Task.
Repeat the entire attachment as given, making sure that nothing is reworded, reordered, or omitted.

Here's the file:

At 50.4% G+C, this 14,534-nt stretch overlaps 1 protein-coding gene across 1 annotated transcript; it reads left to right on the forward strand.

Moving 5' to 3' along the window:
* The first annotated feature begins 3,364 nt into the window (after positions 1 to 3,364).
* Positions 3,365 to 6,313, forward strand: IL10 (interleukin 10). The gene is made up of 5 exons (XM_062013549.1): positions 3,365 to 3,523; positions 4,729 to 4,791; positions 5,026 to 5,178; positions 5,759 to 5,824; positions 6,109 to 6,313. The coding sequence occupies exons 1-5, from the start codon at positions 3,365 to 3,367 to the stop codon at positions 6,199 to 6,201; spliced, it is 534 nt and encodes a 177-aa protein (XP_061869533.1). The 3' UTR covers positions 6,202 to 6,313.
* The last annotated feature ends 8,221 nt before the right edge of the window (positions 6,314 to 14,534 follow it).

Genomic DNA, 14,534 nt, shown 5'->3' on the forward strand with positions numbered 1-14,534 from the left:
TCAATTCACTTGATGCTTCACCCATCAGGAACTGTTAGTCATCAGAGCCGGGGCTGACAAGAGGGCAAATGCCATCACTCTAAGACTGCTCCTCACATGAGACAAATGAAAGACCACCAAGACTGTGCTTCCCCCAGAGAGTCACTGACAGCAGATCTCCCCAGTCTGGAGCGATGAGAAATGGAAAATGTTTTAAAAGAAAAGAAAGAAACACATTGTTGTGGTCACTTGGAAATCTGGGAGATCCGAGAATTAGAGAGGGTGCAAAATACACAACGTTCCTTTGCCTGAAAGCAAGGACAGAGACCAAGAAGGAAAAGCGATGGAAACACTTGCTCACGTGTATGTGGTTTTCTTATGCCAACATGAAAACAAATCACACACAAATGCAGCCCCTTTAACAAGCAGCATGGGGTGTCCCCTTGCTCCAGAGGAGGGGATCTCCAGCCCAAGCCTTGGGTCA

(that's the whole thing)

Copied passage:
At 50.4% G+C, this 14,534-nt stretch overlaps 1 protein-coding gene across 1 annotated transcript; it reads left to right on the forward strand.

Moving 5' to 3' along the window:
* The first annotated feature begins 3,364 nt into the window (after positions 1 to 3,364).
* Positions 3,365 to 6,313, forward strand: IL10 (interleukin 10). The gene is made up of 5 exons (XM_062013549.1): positions 3,365 to 3,523; positions 4,729 to 4,791; positions 5,026 to 5,178; positions 5,759 to 5,824; positions 6,109 to 6,313. The coding sequence occupies exons 1-5, from the start codon at positions 3,365 to 3,367 to the stop codon at positions 6,199 to 6,201; spliced, it is 534 nt and encodes a 177-aa protein (XP_061869533.1). The 3' UTR covers positions 6,202 to 6,313.
* The last annotated feature ends 8,221 nt before the right edge of the window (positions 6,314 to 14,534 follow it).

Genomic DNA, 14,534 nt, shown 5'->3' on the forward strand with positions numbered 1-14,534 from the left:
TCAATTCACTTGATGCTTCACCCATCAGGAACTGTTAGTCATCAGAGCCGGGGCTGACAAGAGGGCAAATGCCATCACTCTAAGACTGCTCCTCACATGAGACAAATGAAAGACCACCAAGACTGTGCTTCCCCCAGAGAGTCACTGACAGCAGATCTCCCCAGTCTGGAGCGATGAGAAATGGAAAATGTTTTAAAAGAAAAGAAAGAAACACATTGTTGTGGTCACTTGGAAATCTGGGAGATCCGAGAATTAGAGAGGGTGCAAAATACACAACGTTCCTTTGCCTGAAAGCAAGGACAGAGACCAAGAAGGAAAAGCGATGGAAACACTTGCTCACGTGTATGTGGTTTTCTTATGCCAACATGAAAACAAATCACACACAAATGCAGCCCCTTTAACAAGCAGCATGGGGTGTCCCCTTGCTCCAGAGGAGGGGATCTCCAGCCCAAGCCTTGGGTCA